The second type of benefit comes from this new infrastructure, and what you start to see when an Internet exchange point starts to build scale is that other interesting things happen, new submarine cables start getting built to countries or national long-haul infrastructure starts getting built. We saw this in Eastern and Southern Africa when the Internet exchanges in Nairobi and Johannesburg started to grow and get scaled. Companies like Liquid Telecom built the first link between those two cities crossing four or five countries, so you no longer had to use submarine cable capacity to reach between them. And today over 100 kilometers of fiber optic cable is built and buried in Africa every day. That's not down to IXPs, but there's an influence there.
More infrastructure comes with data centers and colocation facilities. Now, there's an Internet exchange point where there's a place where content providers can come and store it very close to where the users are, and carriers, each with data centers, have started to spring up in Africa, in again in Johannesburg, Nairobi, Mombasa, than other cities around Africa, and an Internet exchange point is a real kind of magnet for those kind of developments to happen.
And then you start to get new transit providers coming in, companies that previously would never have connected to these countries bring their services to a country, and quite often that results in the price of transit falling and the cost of connectivity falling because there's new providers offering services. And when the transit providers come, quite often then the content providers come as well, and Google and other content providers are big investors of infrastructure. In the past three years, content providers have invested over $100 billion in infrastructure around the world in terms of data centers, submarine cables, network providers, content delivery networks, and bringing it close to where the users are is a key part of that investment. There's a virtual circle you're starting to get.
The third type of impact I think is the most exciting, and this is what we're really looking for. With these reduced costs that you get, you get new users coming online, people who previously couldn't afford to be on the Internet are now able to come online. There's new revenues for telecoms operators even. There was a study by the Internet Society in 2012 that looked at the impact of the Nairobi, Kenyan Internet exchange point, and even then they found that -- they estimated that the telecoms operators in Kenya generated $6 million of new revenue just because of increased performance, so users used the services more because the performance was better because they were an Internet exchange point. This was three years ago. These benefits I'm sure have grown many folds since then. And there's new services that previously wouldn't have worked that now are enabled.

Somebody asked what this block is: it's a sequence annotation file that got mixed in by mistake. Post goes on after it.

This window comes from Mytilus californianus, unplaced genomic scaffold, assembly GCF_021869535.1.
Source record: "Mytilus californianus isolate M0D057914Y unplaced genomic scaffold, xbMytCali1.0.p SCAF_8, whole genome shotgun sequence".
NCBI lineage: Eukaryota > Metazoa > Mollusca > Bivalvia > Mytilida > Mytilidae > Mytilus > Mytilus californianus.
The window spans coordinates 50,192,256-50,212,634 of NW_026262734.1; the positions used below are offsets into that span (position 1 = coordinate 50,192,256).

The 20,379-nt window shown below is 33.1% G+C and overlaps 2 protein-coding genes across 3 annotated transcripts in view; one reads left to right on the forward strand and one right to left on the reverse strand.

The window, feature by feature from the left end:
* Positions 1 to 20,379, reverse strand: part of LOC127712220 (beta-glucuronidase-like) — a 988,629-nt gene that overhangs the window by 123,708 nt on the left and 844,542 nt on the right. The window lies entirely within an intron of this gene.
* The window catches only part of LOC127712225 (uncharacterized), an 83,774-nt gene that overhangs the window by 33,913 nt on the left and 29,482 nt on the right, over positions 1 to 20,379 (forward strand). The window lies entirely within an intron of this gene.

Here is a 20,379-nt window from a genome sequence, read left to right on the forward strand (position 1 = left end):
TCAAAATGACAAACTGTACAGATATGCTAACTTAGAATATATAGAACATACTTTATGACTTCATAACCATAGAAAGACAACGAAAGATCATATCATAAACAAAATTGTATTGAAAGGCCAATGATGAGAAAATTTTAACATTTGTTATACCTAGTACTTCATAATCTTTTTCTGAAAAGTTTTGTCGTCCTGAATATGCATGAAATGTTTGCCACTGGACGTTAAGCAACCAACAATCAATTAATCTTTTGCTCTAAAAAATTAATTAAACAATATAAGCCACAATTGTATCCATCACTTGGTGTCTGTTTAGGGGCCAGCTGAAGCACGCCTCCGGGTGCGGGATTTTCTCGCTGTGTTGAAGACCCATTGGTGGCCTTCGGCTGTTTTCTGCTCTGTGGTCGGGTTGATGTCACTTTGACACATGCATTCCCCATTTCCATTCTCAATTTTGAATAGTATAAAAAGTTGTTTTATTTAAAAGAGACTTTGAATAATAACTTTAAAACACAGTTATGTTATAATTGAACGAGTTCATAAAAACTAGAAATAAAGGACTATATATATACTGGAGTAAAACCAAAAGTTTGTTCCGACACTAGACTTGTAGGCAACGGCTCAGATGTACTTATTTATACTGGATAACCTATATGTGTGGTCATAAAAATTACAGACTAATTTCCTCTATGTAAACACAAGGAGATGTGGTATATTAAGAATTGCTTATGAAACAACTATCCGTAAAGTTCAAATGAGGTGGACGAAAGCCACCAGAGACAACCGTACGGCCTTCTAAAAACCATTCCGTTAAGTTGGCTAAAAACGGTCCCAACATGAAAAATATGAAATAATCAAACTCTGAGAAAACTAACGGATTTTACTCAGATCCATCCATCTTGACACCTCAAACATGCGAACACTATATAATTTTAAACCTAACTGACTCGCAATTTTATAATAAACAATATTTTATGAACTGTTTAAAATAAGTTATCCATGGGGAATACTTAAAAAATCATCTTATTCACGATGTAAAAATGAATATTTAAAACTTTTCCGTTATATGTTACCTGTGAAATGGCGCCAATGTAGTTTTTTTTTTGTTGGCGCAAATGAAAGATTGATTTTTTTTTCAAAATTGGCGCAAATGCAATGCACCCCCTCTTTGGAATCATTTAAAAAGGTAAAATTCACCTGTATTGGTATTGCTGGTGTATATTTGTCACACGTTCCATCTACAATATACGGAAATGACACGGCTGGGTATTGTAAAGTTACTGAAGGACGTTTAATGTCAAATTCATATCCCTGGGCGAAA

So for example, e-Government services, online tax filing, online education, and finally new businesses. If you could reach your local market and the people know -- that know the market best are able to develop applications and services that are relevant for that market and deliver them efficiently, cost-effectively, and with high performance, that really helps build this new Internet economy.
>> BYRON HOLLAND: Great. Thank you very much, and some really interesting not just anecdotes but real-life stories about benefits that we don't necessarily think about when we're thinking about the benefits of IXPs, so those -- I mean, just the fact that -- I know it's not a direct result of but that there's 100 miles of fiber being built in Africa every day is staggering.
To just actually provide some anecdotal evidence to back up some of those comments from the Canadian perspective, two IXPs went in, in particular two markets that were very underserved had incumbent operators and everything that goes with well-established incumbent operators, but once the IXPs got started, hearing many of the reasons they shouldn't, but once they did get up and running. A global transit provider, we were able to convince to join, and they saw the merits of it, and Hurricane came into those two markets, Hurricane Electric, where they never had been before, and we saw the cost per Meg for IXPs at a wholesale level drop between 15 and 20 Canadian dollars per meg to $5 per meg within months, and in fact, now in one of those markets it's about $2 per meg, so when you think about over the course of 24 months the wholesale cost going from 15 to 20 to 2 as a direct result of starting the IXP, transit being attracted to that, and just recently a content provider located there, so the virtue of cycle that Mike just spoke about actually happened in those two particular IXPs.
And with that, Hernan.